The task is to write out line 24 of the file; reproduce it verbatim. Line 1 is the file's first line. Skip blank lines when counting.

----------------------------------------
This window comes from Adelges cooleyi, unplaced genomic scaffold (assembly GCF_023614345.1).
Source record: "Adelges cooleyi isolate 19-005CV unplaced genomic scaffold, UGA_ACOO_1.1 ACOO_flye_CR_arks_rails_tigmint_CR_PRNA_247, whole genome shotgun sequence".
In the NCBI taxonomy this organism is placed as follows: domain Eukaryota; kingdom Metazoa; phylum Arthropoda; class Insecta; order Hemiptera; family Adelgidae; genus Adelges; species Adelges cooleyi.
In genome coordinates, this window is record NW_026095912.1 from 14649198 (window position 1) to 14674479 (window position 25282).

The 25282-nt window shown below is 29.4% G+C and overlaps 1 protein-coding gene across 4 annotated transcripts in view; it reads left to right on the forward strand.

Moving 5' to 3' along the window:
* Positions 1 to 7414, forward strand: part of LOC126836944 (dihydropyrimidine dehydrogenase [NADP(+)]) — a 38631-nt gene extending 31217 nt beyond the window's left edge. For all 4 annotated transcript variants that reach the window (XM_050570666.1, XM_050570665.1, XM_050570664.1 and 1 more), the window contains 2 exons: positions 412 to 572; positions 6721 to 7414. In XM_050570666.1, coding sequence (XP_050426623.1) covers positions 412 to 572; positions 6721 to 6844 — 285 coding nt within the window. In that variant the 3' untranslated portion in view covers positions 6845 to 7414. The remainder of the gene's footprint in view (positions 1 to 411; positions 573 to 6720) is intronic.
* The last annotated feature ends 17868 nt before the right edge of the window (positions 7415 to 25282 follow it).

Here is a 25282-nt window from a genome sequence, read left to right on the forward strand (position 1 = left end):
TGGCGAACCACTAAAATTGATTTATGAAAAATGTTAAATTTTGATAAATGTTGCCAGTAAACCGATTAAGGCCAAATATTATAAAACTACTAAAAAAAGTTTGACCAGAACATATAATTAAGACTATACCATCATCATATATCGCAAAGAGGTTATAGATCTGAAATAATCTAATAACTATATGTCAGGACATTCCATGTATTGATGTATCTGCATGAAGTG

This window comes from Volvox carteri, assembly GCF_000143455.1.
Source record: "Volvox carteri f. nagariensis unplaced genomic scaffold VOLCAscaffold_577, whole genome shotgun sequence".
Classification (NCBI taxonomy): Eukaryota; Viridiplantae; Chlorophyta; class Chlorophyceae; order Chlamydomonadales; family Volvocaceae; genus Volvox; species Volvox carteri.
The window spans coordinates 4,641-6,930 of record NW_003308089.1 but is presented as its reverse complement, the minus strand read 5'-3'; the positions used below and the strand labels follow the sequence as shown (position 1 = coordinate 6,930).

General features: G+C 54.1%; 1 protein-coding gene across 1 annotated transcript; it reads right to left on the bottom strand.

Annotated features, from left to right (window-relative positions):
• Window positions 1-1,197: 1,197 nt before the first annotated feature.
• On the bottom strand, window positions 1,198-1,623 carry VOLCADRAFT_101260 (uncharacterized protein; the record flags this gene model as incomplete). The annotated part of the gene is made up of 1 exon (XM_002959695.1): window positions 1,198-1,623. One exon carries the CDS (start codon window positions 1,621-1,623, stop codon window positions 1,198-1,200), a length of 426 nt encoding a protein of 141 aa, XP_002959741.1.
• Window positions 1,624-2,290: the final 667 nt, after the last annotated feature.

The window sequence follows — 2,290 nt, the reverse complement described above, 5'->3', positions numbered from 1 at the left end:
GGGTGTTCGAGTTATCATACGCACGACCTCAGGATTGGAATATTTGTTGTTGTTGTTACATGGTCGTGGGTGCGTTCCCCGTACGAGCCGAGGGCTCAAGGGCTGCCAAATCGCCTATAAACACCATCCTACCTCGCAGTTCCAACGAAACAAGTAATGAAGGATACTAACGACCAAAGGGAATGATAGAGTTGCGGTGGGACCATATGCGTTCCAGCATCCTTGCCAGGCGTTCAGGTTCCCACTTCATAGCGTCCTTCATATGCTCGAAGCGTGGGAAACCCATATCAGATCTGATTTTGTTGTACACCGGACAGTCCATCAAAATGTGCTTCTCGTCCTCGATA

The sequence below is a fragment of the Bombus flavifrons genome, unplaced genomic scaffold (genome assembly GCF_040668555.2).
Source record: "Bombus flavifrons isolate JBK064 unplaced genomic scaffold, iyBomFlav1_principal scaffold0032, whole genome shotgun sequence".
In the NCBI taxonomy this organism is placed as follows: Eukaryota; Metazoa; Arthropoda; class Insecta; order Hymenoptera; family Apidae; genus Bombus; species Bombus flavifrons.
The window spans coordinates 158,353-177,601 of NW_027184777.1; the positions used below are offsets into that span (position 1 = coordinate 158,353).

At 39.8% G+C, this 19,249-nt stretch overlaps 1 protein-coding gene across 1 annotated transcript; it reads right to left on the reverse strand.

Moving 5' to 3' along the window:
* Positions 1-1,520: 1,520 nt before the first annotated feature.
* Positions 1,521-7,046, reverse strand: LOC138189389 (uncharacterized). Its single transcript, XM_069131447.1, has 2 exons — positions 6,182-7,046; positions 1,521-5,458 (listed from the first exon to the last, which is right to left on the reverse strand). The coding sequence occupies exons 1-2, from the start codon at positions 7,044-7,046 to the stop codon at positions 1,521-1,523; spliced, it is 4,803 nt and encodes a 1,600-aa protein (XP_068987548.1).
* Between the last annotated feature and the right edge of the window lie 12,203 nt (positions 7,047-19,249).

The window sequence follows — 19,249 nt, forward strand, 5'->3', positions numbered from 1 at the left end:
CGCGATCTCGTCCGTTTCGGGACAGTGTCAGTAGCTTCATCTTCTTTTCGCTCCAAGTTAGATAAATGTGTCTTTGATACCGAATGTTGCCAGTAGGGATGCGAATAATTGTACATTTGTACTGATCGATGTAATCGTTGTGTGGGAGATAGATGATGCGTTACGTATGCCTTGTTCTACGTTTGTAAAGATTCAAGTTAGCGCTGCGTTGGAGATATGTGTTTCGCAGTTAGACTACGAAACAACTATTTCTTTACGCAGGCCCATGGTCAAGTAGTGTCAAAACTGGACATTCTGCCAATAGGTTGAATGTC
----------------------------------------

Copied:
In the NCBI taxonomy this organism is placed as follows: Eukaryota; Metazoa; Arthropoda; class Insecta; order Hymenoptera; family Apidae; genus Bombus; species Bombus flavifrons.